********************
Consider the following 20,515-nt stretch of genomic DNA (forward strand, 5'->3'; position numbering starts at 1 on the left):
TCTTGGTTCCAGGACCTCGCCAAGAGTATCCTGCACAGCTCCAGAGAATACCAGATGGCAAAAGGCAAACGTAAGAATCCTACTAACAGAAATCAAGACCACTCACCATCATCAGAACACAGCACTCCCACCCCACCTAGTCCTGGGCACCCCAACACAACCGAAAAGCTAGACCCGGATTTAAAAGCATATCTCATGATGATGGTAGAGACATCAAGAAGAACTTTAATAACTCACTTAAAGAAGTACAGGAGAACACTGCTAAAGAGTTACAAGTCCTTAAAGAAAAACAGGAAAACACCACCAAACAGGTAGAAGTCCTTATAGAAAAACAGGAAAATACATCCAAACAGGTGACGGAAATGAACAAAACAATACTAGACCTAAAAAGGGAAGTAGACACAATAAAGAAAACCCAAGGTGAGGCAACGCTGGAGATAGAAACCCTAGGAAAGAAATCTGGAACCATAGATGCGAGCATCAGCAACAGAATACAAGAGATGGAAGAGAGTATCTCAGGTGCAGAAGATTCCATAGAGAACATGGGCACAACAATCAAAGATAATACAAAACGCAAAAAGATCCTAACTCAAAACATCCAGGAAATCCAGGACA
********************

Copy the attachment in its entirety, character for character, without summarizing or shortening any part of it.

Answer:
Consider the following 20,515-nt stretch of genomic DNA (forward strand, 5'->3'; position numbering starts at 1 on the left):
TCTTGGTTCCAGGACCTCGCCAAGAGTATCCTGCACAGCTCCAGAGAATACCAGATGGCAAAAGGCAAACGTAAGAATCCTACTAACAGAAATCAAGACCACTCACCATCATCAGAACACAGCACTCCCACCCCACCTAGTCCTGGGCACCCCAACACAACCGAAAAGCTAGACCCGGATTTAAAAGCATATCTCATGATGATGGTAGAGACATCAAGAAGAACTTTAATAACTCACTTAAAGAAGTACAGGAGAACACTGCTAAAGAGTTACAAGTCCTTAAAGAAAAACAGGAAAACACCACCAAACAGGTAGAAGTCCTTATAGAAAAACAGGAAAATACATCCAAACAGGTGACGGAAATGAACAAAACAATACTAGACCTAAAAAGGGAAGTAGACACAATAAAGAAAACCCAAGGTGAGGCAACGCTGGAGATAGAAACCCTAGGAAAGAAATCTGGAACCATAGATGCGAGCATCAGCAACAGAATACAAGAGATGGAAGAGAGTATCTCAGGTGCAGAAGATTCCATAGAGAACATGGGCACAACAATCAAAGATAATACAAAACGCAAAAAGATCCTAACTCAAAACATCCAGGAAATCCAGGACA